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Higmen History, Family Crest & Coats of Arms



The name Higmen is of Anglo-Saxon origin and came from the baptismal name for the son of Hickman. As the naming tradition grew in Europe baptismal names began to be introduced in many countries. Baptismal names were sometimes given in honor of Christian saints and other biblical figures. There are very few Christian countries in Europe that did not adopt surnames from these religious figures.

Early Origins of the Higmen family


The surname Higmen was first found in Oxfordshire where the Hickman family of Gainsborough trace back to Robert Fitz-Hickman, lord of the manors of Bloxham and Wickham. [1]CITATION[CLOSE]
Lowe, Mark Anthony, Patronymica Britannica, A Dictionary of Family Names of the United Kingdom. London: John Russel Smith, 1860. Print.
Hykeman was listed with no forename and Walter Hikeman was listed in the Hundredorum Rolls of 1279 in Oxfordshire. Richard Hykemon and Juliana Hykemones were both listed in the Subsidy Rolls of Worcestershire in 1275. [2]CITATION[CLOSE]
Reaney, P.H and R.M. Wilson, A Dictionary of English Surnames. London: Routledge, 1991. Print. (ISBN 0-415-05737-X)

Early History of the Higmen family


This web page shows only a small excerpt of our Higmen research.
Another 155 words (11 lines of text) covering the years 1275, 1629, 1682, 1660, 1692, 1627, 1687, 1648, 1713, 1703 and 1713 are included under the topic Early Higmen History in all our PDF Extended History products and printed products wherever possible.

Higmen Spelling Variations


Before English spelling was standardized a few hundred years ago, spelling variations of names were a common occurrence. Elements of Latin, French and other languages became incorporated into English through the Middle Ages, and name spellings changed even among the literate. The variations of the surname Higmen include Hickman, Hykeman, Hyckman and others.

Early Notables of the Higmen family (pre 1700)


Distinguished members of the family include Lord Hickman; Sir Willoughby Hickman, 1st Baronet; Sir William Hickman, 2nd Baronet (1629-1682), an English politician, Member of Parliament for East Retford (1660); Henry Hickman (died 1692), an English ejected...
Another 35 words (2 lines of text) are included under the topic Early Higmen Notables in all our PDF Extended History products and printed products wherever possible.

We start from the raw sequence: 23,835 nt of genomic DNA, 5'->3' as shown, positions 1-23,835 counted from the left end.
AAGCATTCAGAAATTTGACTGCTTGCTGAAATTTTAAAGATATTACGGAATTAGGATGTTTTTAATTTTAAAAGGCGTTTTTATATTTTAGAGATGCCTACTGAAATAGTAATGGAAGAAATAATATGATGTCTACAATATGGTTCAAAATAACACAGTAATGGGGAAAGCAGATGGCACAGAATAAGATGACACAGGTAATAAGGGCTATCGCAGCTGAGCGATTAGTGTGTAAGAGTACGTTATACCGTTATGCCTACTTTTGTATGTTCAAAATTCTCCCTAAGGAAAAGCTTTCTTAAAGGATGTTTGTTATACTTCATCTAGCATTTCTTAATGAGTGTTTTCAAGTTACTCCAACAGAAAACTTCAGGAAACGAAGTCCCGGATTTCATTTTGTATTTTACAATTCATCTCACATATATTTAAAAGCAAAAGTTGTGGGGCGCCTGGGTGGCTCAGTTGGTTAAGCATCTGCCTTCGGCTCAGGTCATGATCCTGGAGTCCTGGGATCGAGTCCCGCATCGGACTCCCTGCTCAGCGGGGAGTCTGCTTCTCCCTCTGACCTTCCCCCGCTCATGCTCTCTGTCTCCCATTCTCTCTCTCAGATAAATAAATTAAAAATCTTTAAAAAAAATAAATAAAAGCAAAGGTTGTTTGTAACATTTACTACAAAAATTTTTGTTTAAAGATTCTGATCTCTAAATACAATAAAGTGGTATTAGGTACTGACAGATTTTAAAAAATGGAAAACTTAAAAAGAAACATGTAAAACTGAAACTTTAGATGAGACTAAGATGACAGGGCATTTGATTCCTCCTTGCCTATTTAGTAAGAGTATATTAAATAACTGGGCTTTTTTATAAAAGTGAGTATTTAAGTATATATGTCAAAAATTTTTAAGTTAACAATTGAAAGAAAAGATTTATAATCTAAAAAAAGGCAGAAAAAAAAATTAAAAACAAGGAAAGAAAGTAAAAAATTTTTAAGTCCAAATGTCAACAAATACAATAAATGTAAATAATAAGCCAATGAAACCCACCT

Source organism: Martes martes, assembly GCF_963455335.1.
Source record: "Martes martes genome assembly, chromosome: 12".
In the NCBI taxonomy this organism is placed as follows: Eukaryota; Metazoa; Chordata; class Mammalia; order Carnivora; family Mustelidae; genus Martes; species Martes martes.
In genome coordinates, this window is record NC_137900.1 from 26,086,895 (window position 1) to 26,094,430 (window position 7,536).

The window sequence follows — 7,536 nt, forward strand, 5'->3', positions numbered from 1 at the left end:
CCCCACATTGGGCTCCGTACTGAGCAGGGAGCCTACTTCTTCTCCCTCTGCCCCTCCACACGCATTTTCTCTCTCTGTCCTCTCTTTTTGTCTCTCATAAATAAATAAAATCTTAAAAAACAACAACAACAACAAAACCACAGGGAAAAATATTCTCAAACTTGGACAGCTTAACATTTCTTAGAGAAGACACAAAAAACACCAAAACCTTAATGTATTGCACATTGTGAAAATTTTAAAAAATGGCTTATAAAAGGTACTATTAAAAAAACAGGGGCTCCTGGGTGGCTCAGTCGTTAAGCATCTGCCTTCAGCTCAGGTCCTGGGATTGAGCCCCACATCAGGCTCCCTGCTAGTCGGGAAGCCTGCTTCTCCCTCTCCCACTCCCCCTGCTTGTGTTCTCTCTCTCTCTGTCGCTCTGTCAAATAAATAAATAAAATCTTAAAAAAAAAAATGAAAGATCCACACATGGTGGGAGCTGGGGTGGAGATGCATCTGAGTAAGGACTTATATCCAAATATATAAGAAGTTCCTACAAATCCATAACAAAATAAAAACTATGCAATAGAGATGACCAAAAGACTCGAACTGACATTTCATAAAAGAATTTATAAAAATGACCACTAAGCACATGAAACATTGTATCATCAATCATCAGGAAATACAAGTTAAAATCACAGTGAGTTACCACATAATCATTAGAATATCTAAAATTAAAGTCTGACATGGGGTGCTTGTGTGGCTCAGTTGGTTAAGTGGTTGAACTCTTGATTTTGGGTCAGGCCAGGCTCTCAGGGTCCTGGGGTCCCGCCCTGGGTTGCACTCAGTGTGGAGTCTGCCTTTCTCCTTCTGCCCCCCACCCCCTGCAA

Migration of the Higmen family to Ireland


Some of the Higmen family moved to Ireland, but this topic is not covered in this excerpt. More information about their life in Ireland is included in all our PDF Extended History products and printed products wherever possible.

Migration of the Higmen family to the New World and Oceana


A great wave of immigration to the New World was the result of the enormous political and religious disarray that struck England at that time. Families left for the New World in extremely large numbers. The long journey was the end of many immigrants and many more arrived sick and starving. Still, those who made it were rewarded with an opportunity far greater than they had known at home in England. These emigrant families went on to make significant contributions to these emerging colonies in which they settled. Some of the first North American settlers carried this name or one of its variants: Henry Hickman settled in Virginia in 1635; Richard Hickman settled in Jamaica in 1661; William Hickman settled in Virginia in 1655; Thomas Hickman settled in Virginia in 1652.

The Higmen Motto


The motto was originally a war cry or slogan. Mottoes first began to be shown with arms in the 14th and 15th centuries, but were not in general use until the 17th century. Thus the oldest coats of arms generally do not include a motto. Mottoes seldom form part of the grant of arms: Under most heraldic authorities, a motto is an optional component of the coat of arms, and can be added to or changed at will; many families have chosen not to display a motto.

Motto: Toujours fidele
Motto Translation: Always faithful.


Higmen Family Crest Products



See Also



Citations


  1. ^ Lowe, Mark Anthony, Patronymica Britannica, A Dictionary of Family Names of the United Kingdom. London: John Russel Smith, 1860. Print.
  2. ^ Reaney, P.H and R.M. Wilson, A Dictionary of English Surnames. London: Routledge, 1991. Print. (ISBN 0-415-05737-X)

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